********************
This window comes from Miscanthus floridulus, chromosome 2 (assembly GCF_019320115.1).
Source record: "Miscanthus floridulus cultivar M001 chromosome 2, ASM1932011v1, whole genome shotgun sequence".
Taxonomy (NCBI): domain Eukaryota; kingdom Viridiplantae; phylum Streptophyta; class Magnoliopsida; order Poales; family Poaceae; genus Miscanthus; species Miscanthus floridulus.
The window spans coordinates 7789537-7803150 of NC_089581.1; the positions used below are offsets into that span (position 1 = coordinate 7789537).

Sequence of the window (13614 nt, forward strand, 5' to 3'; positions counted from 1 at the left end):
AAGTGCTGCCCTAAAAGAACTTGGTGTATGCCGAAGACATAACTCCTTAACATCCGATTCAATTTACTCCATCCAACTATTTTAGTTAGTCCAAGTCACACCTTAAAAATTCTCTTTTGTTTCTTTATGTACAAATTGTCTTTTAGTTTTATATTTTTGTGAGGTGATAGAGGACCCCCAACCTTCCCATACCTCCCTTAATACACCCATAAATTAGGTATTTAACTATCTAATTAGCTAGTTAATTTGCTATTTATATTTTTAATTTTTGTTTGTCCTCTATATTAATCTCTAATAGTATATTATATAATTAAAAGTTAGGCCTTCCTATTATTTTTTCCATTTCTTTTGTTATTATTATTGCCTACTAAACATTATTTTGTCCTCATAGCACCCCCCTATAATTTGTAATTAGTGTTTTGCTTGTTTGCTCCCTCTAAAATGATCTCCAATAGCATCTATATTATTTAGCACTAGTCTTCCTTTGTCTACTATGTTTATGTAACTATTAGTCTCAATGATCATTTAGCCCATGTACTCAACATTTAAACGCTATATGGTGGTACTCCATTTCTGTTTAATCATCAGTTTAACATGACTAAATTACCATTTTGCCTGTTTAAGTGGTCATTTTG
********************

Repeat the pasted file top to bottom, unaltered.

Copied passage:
This window comes from Miscanthus floridulus, chromosome 2 (assembly GCF_019320115.1).
Source record: "Miscanthus floridulus cultivar M001 chromosome 2, ASM1932011v1, whole genome shotgun sequence".
Taxonomy (NCBI): domain Eukaryota; kingdom Viridiplantae; phylum Streptophyta; class Magnoliopsida; order Poales; family Poaceae; genus Miscanthus; species Miscanthus floridulus.
The window spans coordinates 7789537-7803150 of NC_089581.1; the positions used below are offsets into that span (position 1 = coordinate 7789537).

Sequence of the window (13614 nt, forward strand, 5' to 3'; positions counted from 1 at the left end):
AAGTGCTGCCCTAAAAGAACTTGGTGTATGCCGAAGACATAACTCCTTAACATCCGATTCAATTTACTCCATCCAACTATTTTAGTTAGTCCAAGTCACACCTTAAAAATTCTCTTTTGTTTCTTTATGTACAAATTGTCTTTTAGTTTTATATTTTTGTGAGGTGATAGAGGACCCCCAACCTTCCCATACCTCCCTTAATACACCCATAAATTAGGTATTTAACTATCTAATTAGCTAGTTAATTTGCTATTTATATTTTTAATTTTTGTTTGTCCTCTATATTAATCTCTAATAGTATATTATATAATTAAAAGTTAGGCCTTCCTATTATTTTTTCCATTTCTTTTGTTATTATTATTGCCTACTAAACATTATTTTGTCCTCATAGCACCCCCCTATAATTTGTAATTAGTGTTTTGCTTGTTTGCTCCCTCTAAAATGATCTCCAATAGCATCTATATTATTTAGCACTAGTCTTCCTTTGTCTACTATGTTTATGTAACTATTAGTCTCAATGATCATTTAGCCCATGTACTCAACATTTAAACGCTATATGGTGGTACTCCATTTCTGTTTAATCATCAGTTTAACATGACTAAATTACCATTTTGCCTGTTTAAGTGGTCATTTTG